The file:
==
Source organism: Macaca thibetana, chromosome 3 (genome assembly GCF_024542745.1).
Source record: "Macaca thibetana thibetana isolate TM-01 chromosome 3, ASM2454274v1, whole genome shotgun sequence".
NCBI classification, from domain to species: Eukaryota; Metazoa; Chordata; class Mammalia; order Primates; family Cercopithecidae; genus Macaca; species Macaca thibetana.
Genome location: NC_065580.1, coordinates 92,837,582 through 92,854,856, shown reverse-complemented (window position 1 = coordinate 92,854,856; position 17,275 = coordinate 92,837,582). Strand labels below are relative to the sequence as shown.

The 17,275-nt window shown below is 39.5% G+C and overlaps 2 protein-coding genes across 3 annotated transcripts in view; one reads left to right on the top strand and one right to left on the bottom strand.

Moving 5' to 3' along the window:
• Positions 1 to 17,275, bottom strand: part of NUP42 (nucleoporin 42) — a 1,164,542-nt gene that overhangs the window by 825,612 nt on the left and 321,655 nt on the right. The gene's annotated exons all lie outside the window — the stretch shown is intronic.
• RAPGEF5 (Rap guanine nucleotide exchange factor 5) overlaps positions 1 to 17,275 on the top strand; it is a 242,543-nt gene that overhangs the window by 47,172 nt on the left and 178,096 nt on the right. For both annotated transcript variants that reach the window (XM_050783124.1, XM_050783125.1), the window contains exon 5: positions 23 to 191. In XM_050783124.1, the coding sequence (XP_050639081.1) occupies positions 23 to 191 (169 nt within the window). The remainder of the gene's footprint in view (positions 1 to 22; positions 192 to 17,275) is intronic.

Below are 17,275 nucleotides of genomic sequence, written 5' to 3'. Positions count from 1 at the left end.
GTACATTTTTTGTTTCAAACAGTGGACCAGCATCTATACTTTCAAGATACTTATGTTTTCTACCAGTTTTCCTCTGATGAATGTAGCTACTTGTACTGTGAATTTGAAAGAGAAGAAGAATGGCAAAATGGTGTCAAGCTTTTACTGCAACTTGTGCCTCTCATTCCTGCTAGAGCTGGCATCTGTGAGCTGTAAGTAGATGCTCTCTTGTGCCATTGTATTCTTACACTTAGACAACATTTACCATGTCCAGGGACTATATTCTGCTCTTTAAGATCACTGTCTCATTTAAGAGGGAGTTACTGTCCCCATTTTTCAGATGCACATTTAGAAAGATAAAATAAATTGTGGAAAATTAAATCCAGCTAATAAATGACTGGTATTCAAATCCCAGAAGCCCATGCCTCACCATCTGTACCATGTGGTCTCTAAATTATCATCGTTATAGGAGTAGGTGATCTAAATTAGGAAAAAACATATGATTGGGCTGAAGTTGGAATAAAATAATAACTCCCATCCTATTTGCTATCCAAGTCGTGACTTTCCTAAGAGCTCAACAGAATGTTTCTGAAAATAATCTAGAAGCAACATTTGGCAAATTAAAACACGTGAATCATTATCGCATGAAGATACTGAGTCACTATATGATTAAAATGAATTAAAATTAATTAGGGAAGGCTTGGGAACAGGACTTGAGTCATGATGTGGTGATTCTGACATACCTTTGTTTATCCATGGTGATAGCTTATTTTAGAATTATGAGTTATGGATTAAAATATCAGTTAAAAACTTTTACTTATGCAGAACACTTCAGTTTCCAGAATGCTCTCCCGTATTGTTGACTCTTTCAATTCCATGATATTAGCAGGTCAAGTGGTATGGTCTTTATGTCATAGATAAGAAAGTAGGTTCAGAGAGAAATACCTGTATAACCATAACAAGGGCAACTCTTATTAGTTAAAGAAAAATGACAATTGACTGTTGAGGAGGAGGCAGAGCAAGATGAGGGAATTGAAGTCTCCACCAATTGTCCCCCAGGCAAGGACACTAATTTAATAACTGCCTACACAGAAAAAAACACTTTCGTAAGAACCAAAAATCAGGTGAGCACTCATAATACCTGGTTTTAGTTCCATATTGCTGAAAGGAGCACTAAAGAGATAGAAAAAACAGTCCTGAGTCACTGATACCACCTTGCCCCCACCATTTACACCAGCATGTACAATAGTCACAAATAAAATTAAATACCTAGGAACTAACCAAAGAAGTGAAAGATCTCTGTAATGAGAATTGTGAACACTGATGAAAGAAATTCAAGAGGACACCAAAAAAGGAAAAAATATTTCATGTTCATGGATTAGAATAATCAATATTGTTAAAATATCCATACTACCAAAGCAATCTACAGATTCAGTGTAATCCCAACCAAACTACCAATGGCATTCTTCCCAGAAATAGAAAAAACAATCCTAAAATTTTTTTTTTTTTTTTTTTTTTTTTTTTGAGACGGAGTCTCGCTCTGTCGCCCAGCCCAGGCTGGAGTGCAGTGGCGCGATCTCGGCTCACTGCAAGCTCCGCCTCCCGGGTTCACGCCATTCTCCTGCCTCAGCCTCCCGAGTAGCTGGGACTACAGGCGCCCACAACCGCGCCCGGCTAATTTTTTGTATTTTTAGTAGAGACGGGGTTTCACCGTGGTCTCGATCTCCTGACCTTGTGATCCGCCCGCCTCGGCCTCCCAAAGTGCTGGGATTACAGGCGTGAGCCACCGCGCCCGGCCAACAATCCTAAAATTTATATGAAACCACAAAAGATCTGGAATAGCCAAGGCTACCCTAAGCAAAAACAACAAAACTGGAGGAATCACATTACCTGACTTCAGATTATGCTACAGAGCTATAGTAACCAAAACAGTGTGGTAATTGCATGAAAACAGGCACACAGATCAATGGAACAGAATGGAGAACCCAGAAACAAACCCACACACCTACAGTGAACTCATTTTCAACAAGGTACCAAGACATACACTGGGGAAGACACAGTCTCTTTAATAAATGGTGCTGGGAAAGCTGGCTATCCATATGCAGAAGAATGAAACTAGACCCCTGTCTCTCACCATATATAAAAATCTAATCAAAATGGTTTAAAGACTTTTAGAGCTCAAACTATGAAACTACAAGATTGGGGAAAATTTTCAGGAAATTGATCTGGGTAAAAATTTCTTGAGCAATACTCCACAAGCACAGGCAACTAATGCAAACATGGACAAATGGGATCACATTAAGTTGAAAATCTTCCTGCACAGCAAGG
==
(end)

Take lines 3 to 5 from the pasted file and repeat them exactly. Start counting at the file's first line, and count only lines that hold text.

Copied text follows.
NCBI classification, from domain to species: Eukaryota; Metazoa; Chordata; class Mammalia; order Primates; family Cercopithecidae; genus Macaca; species Macaca thibetana.
Genome location: NC_065580.1, coordinates 92,837,582 through 92,854,856, shown reverse-complemented (window position 1 = coordinate 92,854,856; position 17,275 = coordinate 92,837,582). Strand labels below are relative to the sequence as shown.

The 17,275-nt window shown below is 39.5% G+C and overlaps 2 protein-coding genes across 3 annotated transcripts in view; one reads left to right on the top strand and one right to left on the bottom strand.